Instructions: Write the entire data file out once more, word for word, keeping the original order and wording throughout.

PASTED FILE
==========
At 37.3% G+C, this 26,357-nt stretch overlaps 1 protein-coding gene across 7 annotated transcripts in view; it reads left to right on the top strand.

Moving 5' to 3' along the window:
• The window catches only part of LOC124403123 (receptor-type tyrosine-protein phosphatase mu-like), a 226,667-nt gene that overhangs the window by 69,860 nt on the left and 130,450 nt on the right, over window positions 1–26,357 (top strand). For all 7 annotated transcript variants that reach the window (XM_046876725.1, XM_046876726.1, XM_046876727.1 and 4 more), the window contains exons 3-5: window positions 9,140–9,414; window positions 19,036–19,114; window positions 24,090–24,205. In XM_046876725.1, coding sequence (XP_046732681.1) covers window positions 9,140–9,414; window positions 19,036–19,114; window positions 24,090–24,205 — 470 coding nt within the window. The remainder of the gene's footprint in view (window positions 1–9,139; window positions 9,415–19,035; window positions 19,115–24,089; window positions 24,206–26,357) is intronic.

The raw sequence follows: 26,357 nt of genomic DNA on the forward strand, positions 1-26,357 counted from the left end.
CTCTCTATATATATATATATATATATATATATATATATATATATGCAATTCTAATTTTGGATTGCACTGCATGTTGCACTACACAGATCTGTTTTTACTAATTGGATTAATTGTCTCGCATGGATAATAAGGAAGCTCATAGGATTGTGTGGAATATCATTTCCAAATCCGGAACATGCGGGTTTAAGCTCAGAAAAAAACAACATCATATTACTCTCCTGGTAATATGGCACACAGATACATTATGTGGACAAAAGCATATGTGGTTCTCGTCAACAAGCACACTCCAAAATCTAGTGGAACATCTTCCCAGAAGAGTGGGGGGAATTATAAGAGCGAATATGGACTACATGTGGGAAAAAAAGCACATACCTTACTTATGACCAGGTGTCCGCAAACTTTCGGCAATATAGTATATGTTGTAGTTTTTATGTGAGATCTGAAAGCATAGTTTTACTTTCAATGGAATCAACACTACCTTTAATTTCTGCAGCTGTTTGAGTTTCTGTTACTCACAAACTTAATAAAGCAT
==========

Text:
At 37.3% G+C, this 26,357-nt stretch overlaps 1 protein-coding gene across 7 annotated transcripts in view; it reads left to right on the top strand.

Moving 5' to 3' along the window:
• The window catches only part of LOC124403123 (receptor-type tyrosine-protein phosphatase mu-like), a 226,667-nt gene that overhangs the window by 69,860 nt on the left and 130,450 nt on the right, over window positions 1–26,357 (top strand). For all 7 annotated transcript variants that reach the window (XM_046876725.1, XM_046876726.1, XM_046876727.1 and 4 more), the window contains exons 3-5: window positions 9,140–9,414; window positions 19,036–19,114; window positions 24,090–24,205. In XM_046876725.1, coding sequence (XP_046732681.1) covers window positions 9,140–9,414; window positions 19,036–19,114; window positions 24,090–24,205 — 470 coding nt within the window. The remainder of the gene's footprint in view (window positions 1–9,139; window positions 9,415–19,035; window positions 19,115–24,089; window positions 24,206–26,357) is intronic.

The raw sequence follows: 26,357 nt of genomic DNA on the forward strand, positions 1-26,357 counted from the left end.
CTCTCTATATATATATATATATATATATATATATATATATATATGCAATTCTAATTTTGGATTGCACTGCATGTTGCACTACACAGATCTGTTTTTACTAATTGGATTAATTGTCTCGCATGGATAATAAGGAAGCTCATAGGATTGTGTGGAATATCATTTCCAAATCCGGAACATGCGGGTTTAAGCTCAGAAAAAAACAACATCATATTACTCTCCTGGTAATATGGCACACAGATACATTATGTGGACAAAAGCATATGTGGTTCTCGTCAACAAGCACACTCCAAAATCTAGTGGAACATCTTCCCAGAAGAGTGGGGGGAATTATAAGAGCGAATATGGACTACATGTGGGAAAAAAAGCACATACCTTACTTATGACCAGGTGTCCGCAAACTTTCGGCAATATAGTATATGTTGTAGTTTTTATGTGAGATCTGAAAGCATAGTTTTACTTTCAATGGAATCAACACTACCTTTAATTTCTGCAGCTGTTTGAGTTTCTGTTACTCACAAACTTAATAAAGCAT